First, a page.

Christmas pudding making….
In sub-zero temperatures at the end of November; armed with an apron, bowl and wooden spoon, I bravely left my toasty warm house to embark on my first steps towards Christmas 2016. For me it’s as symbolic as the lighting of the first candle of Advent, marking the start of the new festive season. Arriving inside the beautiful City Church in Redland, you are hit by warmth (physically and metaphorically speaking!), Christmas carols, fairy lights and the heady smell of spices, dried fruit, mince pies and mulled wine all mixed together! This amazingly well run event, of which this is my third year of attending, makes for a wonderful evening, but with the best gift at the end…a handmade Christmas pudding, made with love!
It really is child’s play. 8 tables full of catering sized quantities of ingredients with cups and spoons with marks on, so you don’t even have to weigh anything. Just scoop, pour, mix and keep on adding and mixing as you go around like a classroom carousel! Simple!
Well, yes it is….but not without its rookie errors! On my first year, I think the mulled wine hit me as I arrived at the ‘alcohol’ table. The smell of brandy and stout got me a little excited and whilst chatting poured in my cup of mulled wine instead of the brandy, that I had duly measured out! At least I didn’t neck the brandy I suppose! The extra alcohol certainly didn’t impair the taste or flavour that year, in fact, the more senior end of the Christmas table (all who were in-laws of my in-laws!) hailed it as the best Christmas pudding they had had since childhood. After such high praise, and as we had Christmas in Bristol on our own last year, I felt duty bound to send them last years offering as it had evoked such strong memories.
This year, I am in the driving seat and hosting Christmas here for the first time. Eeeeek! I felt this evening was symbolic at the start of advent to spend time with friends, chatting and making our puddings that were to be enjoyed around the table in 24 days time with my husbands family. I look forward to hearing their thoughts….my 7-year-old son is a big Christmas pud fan, I wonder what he will think of this year’s efforts!
SO ….do you fancy having a go?! Look…I know we can buy Christmas puddings quite easily and they will taste good and Christmas is a busy time. But why not gather a few friends, multiply the recipe quantities by the number of friends that are coming/how many puds you want to make. One person could buy all the ingredients or divide them out and everyone brings a few ingredients and make an evening of it! If you all weighed out the big ingredients ahead of time, it will be quicker…..but maybe some mulled wine and a leisurely evening is what you need! You can get 3 x 1.2 litre steamed pudding bowl from Lakeland for just £5.99! And the difference will be amazing…homemade is always the tastiest…and this is my most fuss-free way! If that’s not for you, whizz to the bottom to find out how you could win an extra one that I made!!!
Ingredients you will need to make a 1 litre/2 pint Christmas Pudding.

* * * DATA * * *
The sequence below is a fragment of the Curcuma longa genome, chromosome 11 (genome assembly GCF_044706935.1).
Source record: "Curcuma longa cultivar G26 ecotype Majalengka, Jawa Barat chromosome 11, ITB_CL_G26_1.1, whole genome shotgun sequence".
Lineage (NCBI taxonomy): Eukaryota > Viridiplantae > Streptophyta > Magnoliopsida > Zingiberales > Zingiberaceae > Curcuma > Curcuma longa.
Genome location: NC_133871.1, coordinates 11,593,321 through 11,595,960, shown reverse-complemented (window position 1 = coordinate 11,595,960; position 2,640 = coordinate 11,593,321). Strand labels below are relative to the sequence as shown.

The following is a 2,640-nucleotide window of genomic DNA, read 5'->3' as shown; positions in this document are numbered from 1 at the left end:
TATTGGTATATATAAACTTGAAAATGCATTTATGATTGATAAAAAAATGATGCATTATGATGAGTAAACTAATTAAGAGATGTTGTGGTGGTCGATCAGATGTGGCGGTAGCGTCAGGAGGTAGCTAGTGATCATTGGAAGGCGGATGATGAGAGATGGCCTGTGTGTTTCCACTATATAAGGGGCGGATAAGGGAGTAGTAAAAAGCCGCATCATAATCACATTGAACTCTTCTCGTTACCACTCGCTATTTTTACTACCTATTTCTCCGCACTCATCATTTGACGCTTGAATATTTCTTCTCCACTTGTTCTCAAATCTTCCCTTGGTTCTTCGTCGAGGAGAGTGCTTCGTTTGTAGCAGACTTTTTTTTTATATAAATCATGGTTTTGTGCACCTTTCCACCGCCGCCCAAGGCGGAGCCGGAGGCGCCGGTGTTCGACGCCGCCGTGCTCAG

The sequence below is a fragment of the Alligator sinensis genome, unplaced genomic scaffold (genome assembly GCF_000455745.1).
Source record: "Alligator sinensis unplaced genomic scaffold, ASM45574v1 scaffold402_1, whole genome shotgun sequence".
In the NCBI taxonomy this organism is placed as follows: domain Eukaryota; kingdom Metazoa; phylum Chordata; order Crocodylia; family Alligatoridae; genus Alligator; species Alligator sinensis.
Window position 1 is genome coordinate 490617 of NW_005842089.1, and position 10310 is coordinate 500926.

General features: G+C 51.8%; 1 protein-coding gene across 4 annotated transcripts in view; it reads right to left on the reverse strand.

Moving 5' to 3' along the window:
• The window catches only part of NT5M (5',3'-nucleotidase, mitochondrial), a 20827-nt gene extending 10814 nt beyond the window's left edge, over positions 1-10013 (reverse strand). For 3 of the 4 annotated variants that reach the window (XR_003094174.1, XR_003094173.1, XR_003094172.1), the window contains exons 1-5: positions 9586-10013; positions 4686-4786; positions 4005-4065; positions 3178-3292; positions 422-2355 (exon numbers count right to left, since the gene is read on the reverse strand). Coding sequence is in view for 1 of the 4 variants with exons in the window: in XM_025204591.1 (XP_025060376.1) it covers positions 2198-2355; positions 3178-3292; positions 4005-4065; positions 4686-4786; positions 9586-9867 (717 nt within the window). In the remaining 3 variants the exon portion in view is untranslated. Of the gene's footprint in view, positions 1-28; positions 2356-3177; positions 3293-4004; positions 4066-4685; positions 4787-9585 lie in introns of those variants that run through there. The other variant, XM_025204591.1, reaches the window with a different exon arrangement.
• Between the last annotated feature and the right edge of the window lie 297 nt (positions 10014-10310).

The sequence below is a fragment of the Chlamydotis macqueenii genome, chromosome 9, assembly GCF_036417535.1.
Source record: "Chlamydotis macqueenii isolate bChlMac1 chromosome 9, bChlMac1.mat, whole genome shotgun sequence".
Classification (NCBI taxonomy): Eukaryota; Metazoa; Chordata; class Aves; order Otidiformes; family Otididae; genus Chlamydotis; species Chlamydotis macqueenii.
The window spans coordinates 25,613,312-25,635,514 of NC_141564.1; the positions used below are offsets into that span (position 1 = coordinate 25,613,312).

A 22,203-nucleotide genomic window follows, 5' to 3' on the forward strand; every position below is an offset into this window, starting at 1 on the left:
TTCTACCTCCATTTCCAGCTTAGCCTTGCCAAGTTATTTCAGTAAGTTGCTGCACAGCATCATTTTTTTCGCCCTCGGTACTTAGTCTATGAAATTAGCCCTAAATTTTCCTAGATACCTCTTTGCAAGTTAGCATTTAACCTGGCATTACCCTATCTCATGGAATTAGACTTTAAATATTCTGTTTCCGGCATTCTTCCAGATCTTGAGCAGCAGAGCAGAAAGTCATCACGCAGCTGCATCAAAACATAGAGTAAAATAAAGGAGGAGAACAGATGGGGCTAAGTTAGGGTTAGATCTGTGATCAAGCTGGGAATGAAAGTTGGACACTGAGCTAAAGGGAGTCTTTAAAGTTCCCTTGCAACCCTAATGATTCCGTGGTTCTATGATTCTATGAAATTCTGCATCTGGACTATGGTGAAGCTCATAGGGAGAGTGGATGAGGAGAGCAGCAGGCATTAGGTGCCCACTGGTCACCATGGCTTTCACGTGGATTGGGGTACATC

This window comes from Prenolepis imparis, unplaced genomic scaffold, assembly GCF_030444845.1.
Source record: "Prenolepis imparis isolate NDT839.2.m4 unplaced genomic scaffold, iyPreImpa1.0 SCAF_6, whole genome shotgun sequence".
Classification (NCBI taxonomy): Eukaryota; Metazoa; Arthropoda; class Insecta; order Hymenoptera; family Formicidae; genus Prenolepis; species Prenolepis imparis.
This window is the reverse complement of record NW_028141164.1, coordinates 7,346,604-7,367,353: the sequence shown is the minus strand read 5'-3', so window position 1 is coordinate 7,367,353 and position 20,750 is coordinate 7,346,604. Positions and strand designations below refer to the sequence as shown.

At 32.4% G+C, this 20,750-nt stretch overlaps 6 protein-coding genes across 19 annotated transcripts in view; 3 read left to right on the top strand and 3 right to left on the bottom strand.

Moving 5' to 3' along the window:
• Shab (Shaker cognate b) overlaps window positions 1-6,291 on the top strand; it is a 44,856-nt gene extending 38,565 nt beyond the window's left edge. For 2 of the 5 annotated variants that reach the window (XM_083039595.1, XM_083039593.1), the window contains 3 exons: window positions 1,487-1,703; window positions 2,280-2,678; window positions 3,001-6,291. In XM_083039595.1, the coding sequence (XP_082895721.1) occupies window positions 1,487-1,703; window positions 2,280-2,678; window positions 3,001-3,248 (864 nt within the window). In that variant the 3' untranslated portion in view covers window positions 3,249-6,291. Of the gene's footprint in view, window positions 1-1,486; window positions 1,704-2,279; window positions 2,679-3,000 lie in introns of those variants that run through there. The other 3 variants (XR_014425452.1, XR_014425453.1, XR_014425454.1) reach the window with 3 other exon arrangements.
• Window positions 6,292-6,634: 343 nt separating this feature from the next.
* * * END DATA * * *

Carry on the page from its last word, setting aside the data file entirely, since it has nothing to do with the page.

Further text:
110g Vegetarian Suet
110g Wholemeal breadcrumbs
50g Wholemeal self-raising flour
1/2 tsp Mixed spice
1/4 tsp Ground nutmeg
1/4 tsp Ground cinnamon
160g Muscovado sugar
75g Glace cherries, chopped in half
(or leave them out if you don’t like them!)
30ml Brandy or Rum
1/2 Orange-grated rind
1/2 Lemon-grated rind
1/2 Apple-remove core and grate
1. Place the measured suet, breadcrumbs and flour into a large mixing bowl.
2. Add the spice, nutmeg, cinnamon and sugar in the bowl, and mix together thoroughly.
3. Add the dried fruit and stir.
4. Measure the brandy and stout and add into the bowl and mix in.
5. Add the 2 eggs. Stir and combine.
6. Add the grated half apple, and zest of lemon and orange.
7. Now mix, stir, stir and mix. It should be a ‘dropping’ consistency.
8. Thoroughly grease your pudding bowl with butter (or it won’t come out on Xmas day!)
9. Pour your mixture into the bowl, leaving about a 1-inch gap from the top. Cover with a disc of greaseproof paper (just cut it 1cm bigger than the diameter of the bowl) and on top of the pudding.
10. Get a piece of tin foil with 2 inches bigger than the diameter of the bowl. Fold a pleat across the middle of the foil. Place over the top of the pudding and secure with string tightly. Do not use the lid of the pudding bowl until the pudding is cooked and cooled and ready for storing.
So once you have made your pud, you need to steam it within 48 hours. You can do this either in a slow cooker or just in a saucepan. Whichever method you use, make sure you remove the plastic lid, you will need this to store the pud once its cooked. Leave the foil in place for steaming and ensure its a tight fit!
In the slow cooker, place the pudding on an upturned saucer in the bottom of the slow cooker. Pour boiling water 2/3 of the way up the side of the basin. Switch your slow cooker to high and leave on for 13 hours. For peace of mind, check the water level on the odd occasion throughout the process. Best to be safe than sorry!
Similarly, in a saucepan, put the pudding on an upturned saucer in a deep saucepan, and fill the pan almost to the top of the pudding basin. Bring the water to the boil, then reduce the heat to a simmer. Leave to simmer for 8 hours. Make sure the water is just simmering…..this can take a little bit of tinkering with to get the bubbling right! Check the pudding every hour to make sure the water doesn’t boil away and top it up with boiling water from the kettle if it does.
If that’s all a bit too much, click on this link to be entered into my Christmas pud giveaway, as a thank you for reading my blog!
I’m happy to post the pud out before Christmas, so be sure to share my posts with your friends too around the UK too! Good Luck….and Merry Christmas! X